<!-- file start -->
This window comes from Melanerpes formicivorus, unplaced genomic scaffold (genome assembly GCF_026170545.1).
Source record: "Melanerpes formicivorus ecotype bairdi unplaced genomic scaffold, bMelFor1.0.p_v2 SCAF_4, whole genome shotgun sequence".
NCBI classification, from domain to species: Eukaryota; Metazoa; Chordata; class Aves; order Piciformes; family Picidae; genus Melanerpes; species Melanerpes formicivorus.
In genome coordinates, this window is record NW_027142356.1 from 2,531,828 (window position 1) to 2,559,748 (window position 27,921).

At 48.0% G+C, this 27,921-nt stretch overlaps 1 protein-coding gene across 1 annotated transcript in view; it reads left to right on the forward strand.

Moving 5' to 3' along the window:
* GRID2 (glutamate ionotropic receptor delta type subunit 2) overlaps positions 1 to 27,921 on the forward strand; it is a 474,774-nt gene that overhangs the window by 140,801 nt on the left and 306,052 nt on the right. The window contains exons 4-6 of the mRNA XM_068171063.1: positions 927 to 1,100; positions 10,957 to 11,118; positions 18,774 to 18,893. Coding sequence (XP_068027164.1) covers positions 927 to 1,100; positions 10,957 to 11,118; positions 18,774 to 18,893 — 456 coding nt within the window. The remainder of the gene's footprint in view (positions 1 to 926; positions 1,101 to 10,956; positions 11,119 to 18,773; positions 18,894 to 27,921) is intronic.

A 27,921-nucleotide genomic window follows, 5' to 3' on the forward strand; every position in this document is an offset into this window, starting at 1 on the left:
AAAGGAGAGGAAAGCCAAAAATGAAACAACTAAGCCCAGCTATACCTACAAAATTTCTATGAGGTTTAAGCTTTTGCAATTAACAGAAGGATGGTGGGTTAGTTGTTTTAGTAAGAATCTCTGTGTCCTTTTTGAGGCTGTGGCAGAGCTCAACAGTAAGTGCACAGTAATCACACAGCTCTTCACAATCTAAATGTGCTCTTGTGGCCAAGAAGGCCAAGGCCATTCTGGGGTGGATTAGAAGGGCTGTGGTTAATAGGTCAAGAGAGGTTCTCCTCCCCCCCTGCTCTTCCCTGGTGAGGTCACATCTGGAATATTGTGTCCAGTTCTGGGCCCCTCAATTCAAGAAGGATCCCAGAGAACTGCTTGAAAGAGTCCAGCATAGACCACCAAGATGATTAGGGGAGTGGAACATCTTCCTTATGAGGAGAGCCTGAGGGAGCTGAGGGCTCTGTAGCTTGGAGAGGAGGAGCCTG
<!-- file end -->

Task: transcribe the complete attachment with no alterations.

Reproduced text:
This window comes from Melanerpes formicivorus, unplaced genomic scaffold (genome assembly GCF_026170545.1).
Source record: "Melanerpes formicivorus ecotype bairdi unplaced genomic scaffold, bMelFor1.0.p_v2 SCAF_4, whole genome shotgun sequence".
NCBI classification, from domain to species: Eukaryota; Metazoa; Chordata; class Aves; order Piciformes; family Picidae; genus Melanerpes; species Melanerpes formicivorus.
In genome coordinates, this window is record NW_027142356.1 from 2,531,828 (window position 1) to 2,559,748 (window position 27,921).

At 48.0% G+C, this 27,921-nt stretch overlaps 1 protein-coding gene across 1 annotated transcript in view; it reads left to right on the forward strand.

Moving 5' to 3' along the window:
* GRID2 (glutamate ionotropic receptor delta type subunit 2) overlaps positions 1 to 27,921 on the forward strand; it is a 474,774-nt gene that overhangs the window by 140,801 nt on the left and 306,052 nt on the right. The window contains exons 4-6 of the mRNA XM_068171063.1: positions 927 to 1,100; positions 10,957 to 11,118; positions 18,774 to 18,893. Coding sequence (XP_068027164.1) covers positions 927 to 1,100; positions 10,957 to 11,118; positions 18,774 to 18,893 — 456 coding nt within the window. The remainder of the gene's footprint in view (positions 1 to 926; positions 1,101 to 10,956; positions 11,119 to 18,773; positions 18,894 to 27,921) is intronic.

A 27,921-nucleotide genomic window follows, 5' to 3' on the forward strand; every position in this document is an offset into this window, starting at 1 on the left:
AAAGGAGAGGAAAGCCAAAAATGAAACAACTAAGCCCAGCTATACCTACAAAATTTCTATGAGGTTTAAGCTTTTGCAATTAACAGAAGGATGGTGGGTTAGTTGTTTTAGTAAGAATCTCTGTGTCCTTTTTGAGGCTGTGGCAGAGCTCAACAGTAAGTGCACAGTAATCACACAGCTCTTCACAATCTAAATGTGCTCTTGTGGCCAAGAAGGCCAAGGCCATTCTGGGGTGGATTAGAAGGGCTGTGGTTAATAGGTCAAGAGAGGTTCTCCTCCCCCCCTGCTCTTCCCTGGTGAGGTCACATCTGGAATATTGTGTCCAGTTCTGGGCCCCTCAATTCAAGAAGGATCCCAGAGAACTGCTTGAAAGAGTCCAGCATAGACCACCAAGATGATTAGGGGAGTGGAACATCTTCCTTATGAGGAGAGCCTGAGGGAGCTGAGGGCTCTGTAGCTTGGAGAGGAGGAGCCTG